Certainly his ability (when healthy) to defend, rebound and pass would be very valuable. But he’s not a near-max player, and maybe not even worth the $8-10 million.

  19. If Rondo sucks again this year I would think teams wouldn’t want to offer him real money.

  20. Reggie Jackson/Brandon Knight in ’15 or ’16 would be pretty interesting. Along with one or two of Oladipo, Leonard, Butler seems like a pretty good back-up plan.

  21. Reggie Jackson/Brandon Knight in ’15 or ’16 would be pretty interesting. Along with one or two of Oladipo, Leonard, Butler seems like a pretty good back-up plan.

    Reggie Jackson and Brandon Knight are overrated volume scorers and not worth more than the MLE. Knight is worth far less. Leonard and Butler are not. Unfortunately, the Spurs will get Leonard for the max, which will be a steal for his prime years.

  22. The whole West Point thing eerily reminds me of Pat Riley’s first season in New York. He did some similar bonding things to change the culture, although if I recall, they went to Charleston or something. I actually like what Fisher and Phil are doing even more.

    As a kid, I absolutely revered Willis the Captain and am thrilled that Jax invited him up. Most of you guys are too young to remember when the Garden was actually Eden, but I can tell you, it was the best sports time of my life. The ’69-70 team was the consummate team in terms of rootability. None of the immortals on that team ever led the league in anything. None of them had any character blemishes. None of them cared who was the star on any particular night. And I pity the fool who crossed Willis with selfish play. Only Phil could bring that to life for this team. It’s pretty cool after all these post-Riley years to see us going in that direction again.

  23. “I know, personally, I’m there. It doesn’t bother me,” he said. “These (analysts) are all people that maybe never accomplish anything. That just sit back and write articles all day long about what they see. ”

    Articles? We talking about articles? Some of us just write snarky comments.

  24. Tony Parker TS first four years: .497, .542, .516, .528

    Steve Nash first three years: .539, .556, .471

    Chauncey Billups first 4 years: .516, .547, .465, .538

    Chris Paul first two years: .546, .537

    Deron Williams first two seasons: .500, .535

    Goran Dragic: .487, .566, .524

    Mark Price rookie year: .489 TS

    John Stockton: .548, .566 (career .608)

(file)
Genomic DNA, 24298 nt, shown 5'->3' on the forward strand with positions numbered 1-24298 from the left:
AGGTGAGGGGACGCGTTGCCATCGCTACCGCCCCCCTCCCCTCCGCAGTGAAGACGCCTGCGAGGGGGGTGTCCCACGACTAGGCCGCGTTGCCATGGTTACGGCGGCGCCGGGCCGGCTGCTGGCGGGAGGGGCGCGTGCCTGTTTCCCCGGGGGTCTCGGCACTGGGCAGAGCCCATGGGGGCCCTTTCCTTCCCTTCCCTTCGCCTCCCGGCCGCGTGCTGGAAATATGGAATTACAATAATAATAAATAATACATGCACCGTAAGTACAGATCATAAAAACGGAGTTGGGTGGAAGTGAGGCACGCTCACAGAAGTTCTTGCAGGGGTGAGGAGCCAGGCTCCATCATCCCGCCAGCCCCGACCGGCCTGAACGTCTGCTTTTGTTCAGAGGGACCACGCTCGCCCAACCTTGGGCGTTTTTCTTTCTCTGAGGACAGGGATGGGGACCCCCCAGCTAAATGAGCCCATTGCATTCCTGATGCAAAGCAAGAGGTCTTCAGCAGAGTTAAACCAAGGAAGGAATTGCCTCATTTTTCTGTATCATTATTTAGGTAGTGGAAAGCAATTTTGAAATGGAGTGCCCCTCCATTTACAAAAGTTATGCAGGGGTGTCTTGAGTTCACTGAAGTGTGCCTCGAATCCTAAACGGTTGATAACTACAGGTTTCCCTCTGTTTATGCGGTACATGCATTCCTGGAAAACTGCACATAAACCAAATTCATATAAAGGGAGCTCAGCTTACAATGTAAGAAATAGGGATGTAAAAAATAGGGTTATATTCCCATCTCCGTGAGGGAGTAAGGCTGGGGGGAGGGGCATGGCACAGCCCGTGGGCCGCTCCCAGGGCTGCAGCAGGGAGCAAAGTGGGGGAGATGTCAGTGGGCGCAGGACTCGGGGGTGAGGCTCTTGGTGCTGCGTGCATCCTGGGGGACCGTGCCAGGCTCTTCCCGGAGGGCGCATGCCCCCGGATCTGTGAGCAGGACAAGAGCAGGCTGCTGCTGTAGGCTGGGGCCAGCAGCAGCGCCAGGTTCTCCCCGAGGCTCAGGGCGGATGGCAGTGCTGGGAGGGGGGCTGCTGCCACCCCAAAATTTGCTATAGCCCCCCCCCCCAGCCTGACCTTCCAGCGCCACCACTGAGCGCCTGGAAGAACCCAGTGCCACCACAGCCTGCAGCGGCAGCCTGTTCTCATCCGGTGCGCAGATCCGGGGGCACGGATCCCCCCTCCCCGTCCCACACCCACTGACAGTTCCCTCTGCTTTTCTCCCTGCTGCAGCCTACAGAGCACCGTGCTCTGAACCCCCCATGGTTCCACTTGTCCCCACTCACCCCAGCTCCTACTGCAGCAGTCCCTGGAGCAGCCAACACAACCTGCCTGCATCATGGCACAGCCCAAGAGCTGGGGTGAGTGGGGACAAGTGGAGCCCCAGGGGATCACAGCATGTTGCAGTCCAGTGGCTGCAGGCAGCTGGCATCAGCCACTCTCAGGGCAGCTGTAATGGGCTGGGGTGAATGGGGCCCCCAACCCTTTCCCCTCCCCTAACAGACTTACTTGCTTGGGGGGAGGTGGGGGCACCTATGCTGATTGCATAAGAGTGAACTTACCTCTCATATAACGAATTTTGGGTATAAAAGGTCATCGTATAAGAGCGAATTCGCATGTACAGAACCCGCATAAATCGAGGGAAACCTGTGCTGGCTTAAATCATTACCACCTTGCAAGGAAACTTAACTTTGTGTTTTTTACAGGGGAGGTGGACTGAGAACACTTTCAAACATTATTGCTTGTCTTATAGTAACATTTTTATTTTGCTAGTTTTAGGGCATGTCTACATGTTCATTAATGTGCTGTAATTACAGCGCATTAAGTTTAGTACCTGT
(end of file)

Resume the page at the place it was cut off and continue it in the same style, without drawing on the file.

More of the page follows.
Gary Payton: .476, .478

    Kevin Johnson: .531 (.585 CAREER).

    Jackson and Knight could both turn out to be high-usage busts, but they’re dynamic athletes that can shoot. I don’t think it’s unfair to say either one of them could improve dramatically statistically.

  25. “These (analysts) are all people that maybe never accomplish anything. That just sit back and write articles all day long about what they see. ”

    i dont have enough context for how the line of questioning went, but what an awful quote.

  26. On the one hand, no one should ever pay attention to what Melo says. Public speaking is just not his forte.

    On the other hand, his quote seemed like a pretty standard quote for a lot of athletes, so it did not even stand out for me. It’s still dumb, of course.

  27. Speaking of PGs we can hold onto and build with I’m intrigued by the idea of giving Shump a look at some backup PG minutes this year. I know the experience didn’t go very well his rookie year, but D’Antoni ball is basically the opposite of the triangle in terms of demand on the PG position and I think Shump has a lot of what you might look for in a triangle PG – size, decent shooter, good on ball defender. Plus, we potentially have a bit of a logjam on the wings if Melo really isn’t going to play the 4 much. He’s going to get 35+ a night, THJ should take a step forward to 25+ a night, you’d figure JR for 25+ a night as well – doesn’t leave many minutes on the wing.

    If he can shoot like he did in his sophomore year, I can see Shump filling the role Ron Harper filled on the Bulls and Lakers. No one ever considered him a PG, but he did play it in the triangle.

  28. Zero chance we’d go after Rondo.
    First – isn’t he known as a bad locker room guy? Phil/Fish are trying to change the culture. Just because JR’s on the team doesn’t mean that we would go after JR in free agency. Plus, JR is just a goofball, not a locker room cancer that doesn’t get along with other players/coaches.